Vascular Plants of North Carolina
Account for Tuliptree - Liriodendron tulipifera   L.
Members of Magnoliaceae:
Only member of Liriodendron in NC.
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Section 4 » Order Magnoliales » Family Magnoliaceae
DistributionThroughout the state, but of spotty occurrence in the far eastern counties, with no known records for a few of them, though likely present in all 100 counties.

This is a classic Eastern species, ranging from VT, Ontario, and IA, south to central FL and LA.
AbundanceCommon to abundant in nearly all areas of the state, easily found daily during field work in most parts of NC. However, in the far eastern counties it is rare to locally uncommon, even though some of the state's largest trees are at Pettigrew State Park in Tyrrell and Washington counties. Many of the famously large trees at Joyce Kilmer NF are Tuliptrees.
HabitatThis is a classic species of Mesic Mixed Hardwood Forest natural community, but also of Rich Cove Forests and many other communities. It favors rich soils of forested slopes, but also can be common in rich bottomlands, mesic hardwood forests on gentle or flat slopes, and even in clearings in rich soils, where it can be a successional species. Surprisingly, it is found in acidic soils in the Sandhills and some other parts of the Coastal Plain, such as in streamhead swamps and pocosins, where it may grow with Pond Pine (Pinus serotina) and Atlantic White Cedar (Chamaecyparis thyoides). However, its normal tree associates are American Beech (Fagus grandifolia), Northern Red Oak (Quercus rubra), Florida Maple (Acer floridanum), and other broadleaf species.
PhenologyFlowers from April to June; fruits in September and October.
IdentificationThis is a very familiar tree that is the largest tree in NC, on average. Many trees reach 100 feet tall, and a few reach 120 tall or taller. Identification is obvious in the growing season, with its unique deciduous leaves with mostly four lobes, having a rather truncate apex with a shallow V-notch; its large and also unique flowers (pale greenish-yellow petals marked with orange); its brown and papery cup-shaped fruit with many “seeds”; and its rounded “duckbill” terminal buds.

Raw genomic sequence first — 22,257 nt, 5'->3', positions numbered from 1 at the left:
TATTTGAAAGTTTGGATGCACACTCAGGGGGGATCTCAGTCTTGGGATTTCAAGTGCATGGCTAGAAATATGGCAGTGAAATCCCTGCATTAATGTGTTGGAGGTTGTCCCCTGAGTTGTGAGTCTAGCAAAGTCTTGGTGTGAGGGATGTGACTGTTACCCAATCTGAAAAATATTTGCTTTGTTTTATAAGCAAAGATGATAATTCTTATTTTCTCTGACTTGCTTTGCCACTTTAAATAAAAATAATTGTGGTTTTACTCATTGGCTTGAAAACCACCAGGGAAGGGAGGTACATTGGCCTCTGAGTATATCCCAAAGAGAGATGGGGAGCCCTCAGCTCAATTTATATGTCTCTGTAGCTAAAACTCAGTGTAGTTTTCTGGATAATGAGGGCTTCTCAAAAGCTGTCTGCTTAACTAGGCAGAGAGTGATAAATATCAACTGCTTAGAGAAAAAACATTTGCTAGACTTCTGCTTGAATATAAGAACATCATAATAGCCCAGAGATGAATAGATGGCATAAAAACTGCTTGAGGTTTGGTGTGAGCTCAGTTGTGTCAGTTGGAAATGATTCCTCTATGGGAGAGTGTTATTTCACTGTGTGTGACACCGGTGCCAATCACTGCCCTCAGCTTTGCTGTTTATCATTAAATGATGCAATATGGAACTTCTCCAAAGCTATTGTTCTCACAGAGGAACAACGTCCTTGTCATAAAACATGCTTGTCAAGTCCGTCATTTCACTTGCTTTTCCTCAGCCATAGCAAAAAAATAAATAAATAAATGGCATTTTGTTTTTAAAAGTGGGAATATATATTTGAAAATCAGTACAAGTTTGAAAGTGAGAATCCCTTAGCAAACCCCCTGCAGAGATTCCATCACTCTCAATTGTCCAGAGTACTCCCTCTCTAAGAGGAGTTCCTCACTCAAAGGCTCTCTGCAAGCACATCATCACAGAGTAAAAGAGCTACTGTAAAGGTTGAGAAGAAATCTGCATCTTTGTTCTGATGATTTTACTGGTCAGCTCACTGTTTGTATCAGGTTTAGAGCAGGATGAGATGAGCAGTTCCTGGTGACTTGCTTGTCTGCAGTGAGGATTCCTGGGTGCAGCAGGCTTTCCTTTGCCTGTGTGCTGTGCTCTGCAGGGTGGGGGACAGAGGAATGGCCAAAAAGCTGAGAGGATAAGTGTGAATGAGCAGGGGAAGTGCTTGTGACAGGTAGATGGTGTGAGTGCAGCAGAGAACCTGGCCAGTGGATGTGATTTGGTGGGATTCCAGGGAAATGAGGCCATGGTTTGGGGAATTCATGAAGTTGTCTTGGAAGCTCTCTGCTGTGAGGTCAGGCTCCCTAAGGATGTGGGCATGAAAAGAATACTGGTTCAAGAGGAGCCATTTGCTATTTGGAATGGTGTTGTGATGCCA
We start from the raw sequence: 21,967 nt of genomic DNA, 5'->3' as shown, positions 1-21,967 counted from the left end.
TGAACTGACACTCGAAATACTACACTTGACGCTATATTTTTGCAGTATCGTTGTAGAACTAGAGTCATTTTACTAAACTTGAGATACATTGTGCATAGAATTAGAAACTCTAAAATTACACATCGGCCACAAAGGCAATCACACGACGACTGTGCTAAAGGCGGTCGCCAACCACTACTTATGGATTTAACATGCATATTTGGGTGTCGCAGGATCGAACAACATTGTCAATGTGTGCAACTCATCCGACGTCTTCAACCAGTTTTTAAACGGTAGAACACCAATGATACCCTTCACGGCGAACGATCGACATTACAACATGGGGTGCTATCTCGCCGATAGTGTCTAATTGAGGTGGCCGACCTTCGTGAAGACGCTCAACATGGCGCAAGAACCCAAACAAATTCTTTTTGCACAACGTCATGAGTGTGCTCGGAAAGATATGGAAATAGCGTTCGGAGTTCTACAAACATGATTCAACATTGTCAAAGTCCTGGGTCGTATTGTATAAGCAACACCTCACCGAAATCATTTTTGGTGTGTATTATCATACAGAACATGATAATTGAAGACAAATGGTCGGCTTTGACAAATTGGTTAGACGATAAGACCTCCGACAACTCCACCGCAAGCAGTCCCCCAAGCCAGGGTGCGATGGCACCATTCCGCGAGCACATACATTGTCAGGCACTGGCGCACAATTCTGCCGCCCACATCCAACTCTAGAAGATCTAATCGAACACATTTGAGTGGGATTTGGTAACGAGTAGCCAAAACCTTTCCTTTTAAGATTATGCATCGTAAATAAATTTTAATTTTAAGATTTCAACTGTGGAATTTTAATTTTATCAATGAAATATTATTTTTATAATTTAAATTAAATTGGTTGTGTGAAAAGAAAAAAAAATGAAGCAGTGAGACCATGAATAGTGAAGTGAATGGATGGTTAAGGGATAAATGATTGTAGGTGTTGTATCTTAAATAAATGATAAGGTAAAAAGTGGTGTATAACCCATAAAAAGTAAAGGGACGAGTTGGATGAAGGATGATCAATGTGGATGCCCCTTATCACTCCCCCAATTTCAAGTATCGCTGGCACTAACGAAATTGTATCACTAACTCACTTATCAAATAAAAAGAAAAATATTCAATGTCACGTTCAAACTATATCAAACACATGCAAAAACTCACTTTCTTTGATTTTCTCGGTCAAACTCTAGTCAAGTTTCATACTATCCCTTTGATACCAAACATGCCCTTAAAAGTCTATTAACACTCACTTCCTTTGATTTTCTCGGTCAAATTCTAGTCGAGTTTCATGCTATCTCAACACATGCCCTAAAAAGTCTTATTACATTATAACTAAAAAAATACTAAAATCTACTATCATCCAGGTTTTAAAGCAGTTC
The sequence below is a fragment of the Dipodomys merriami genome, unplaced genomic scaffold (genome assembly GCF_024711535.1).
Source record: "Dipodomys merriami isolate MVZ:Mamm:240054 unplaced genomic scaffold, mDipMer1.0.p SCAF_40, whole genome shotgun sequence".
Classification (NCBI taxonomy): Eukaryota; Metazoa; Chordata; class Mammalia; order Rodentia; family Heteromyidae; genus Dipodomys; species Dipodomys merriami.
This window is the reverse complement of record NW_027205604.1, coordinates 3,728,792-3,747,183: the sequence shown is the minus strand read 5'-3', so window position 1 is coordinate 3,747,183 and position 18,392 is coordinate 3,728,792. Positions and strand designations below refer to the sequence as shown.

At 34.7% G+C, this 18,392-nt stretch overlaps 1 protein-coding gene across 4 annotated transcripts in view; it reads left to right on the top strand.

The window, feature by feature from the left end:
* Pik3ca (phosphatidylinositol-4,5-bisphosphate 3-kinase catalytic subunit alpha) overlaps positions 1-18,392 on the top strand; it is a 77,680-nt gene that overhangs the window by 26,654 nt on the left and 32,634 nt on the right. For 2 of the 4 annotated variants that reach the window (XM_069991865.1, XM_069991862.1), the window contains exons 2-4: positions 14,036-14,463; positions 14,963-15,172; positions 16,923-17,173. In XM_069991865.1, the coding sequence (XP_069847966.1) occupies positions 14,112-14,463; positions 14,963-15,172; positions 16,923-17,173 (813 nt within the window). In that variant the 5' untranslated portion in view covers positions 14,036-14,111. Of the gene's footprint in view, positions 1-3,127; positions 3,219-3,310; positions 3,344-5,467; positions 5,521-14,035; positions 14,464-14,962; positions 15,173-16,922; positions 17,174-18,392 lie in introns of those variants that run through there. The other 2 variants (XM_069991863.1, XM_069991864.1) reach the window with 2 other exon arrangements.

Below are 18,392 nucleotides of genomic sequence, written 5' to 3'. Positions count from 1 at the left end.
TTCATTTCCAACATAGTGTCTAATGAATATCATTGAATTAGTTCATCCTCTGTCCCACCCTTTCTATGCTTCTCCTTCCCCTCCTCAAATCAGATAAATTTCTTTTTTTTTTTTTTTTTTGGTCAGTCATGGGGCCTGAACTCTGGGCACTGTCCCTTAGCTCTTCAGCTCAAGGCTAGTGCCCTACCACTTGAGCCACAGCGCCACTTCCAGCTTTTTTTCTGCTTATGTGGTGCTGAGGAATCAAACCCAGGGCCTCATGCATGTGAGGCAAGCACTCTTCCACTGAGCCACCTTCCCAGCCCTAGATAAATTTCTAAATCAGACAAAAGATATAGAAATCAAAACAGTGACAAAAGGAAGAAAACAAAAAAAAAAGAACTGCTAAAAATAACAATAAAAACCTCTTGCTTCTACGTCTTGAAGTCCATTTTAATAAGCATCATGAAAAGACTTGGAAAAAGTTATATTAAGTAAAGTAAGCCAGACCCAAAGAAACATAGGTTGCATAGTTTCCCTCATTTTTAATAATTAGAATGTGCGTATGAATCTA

Taxonomic CommentsThis is the only member of the genus in North America. Weakley (2020) presents evidence that the form found in Sandhills and Coastal Plain habitats (NC to FL and LA) is an undescribed variety, with differently shaped leaves (smaller and blunter lobes) and a few other different characters. As mentioned above, the Coastal Plain taxon favors perennially moist, acidic soils, and will tolerate infrequent fire. BioDiv editors will await published data before splitting our text and map.

Other Common Name(s)Yellow-poplar is just as often used for this species. Various combinations of the four words – tulip, yellow, poplar, and tree – are used, as well – such as Tulip-poplar. Of course, various combinations of spaces and hyphens are also used, such as Tulip Tree, Yellow Poplar, etc. Whitewood is a very rarely used name. As the species is not closely related to poplars (mainly in the genus Populus in the Family Salicaceae), it is best not to use that name. Of course, it is not related to tulips, either, but use of a single un-hyphenated word – Tuliptree – is idiosyncratic, which is appropriate for a tree that is the only representative of its genus in North America.
State RankS5
Global RankG5
State Status
US Status
USACE-agcpFACU link
USACE-empFACU link
County Map - click on a county to view source of record.
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B.A. SorrieMesic hardwood-pine slope. April 2010. StanlyPhoto_natural
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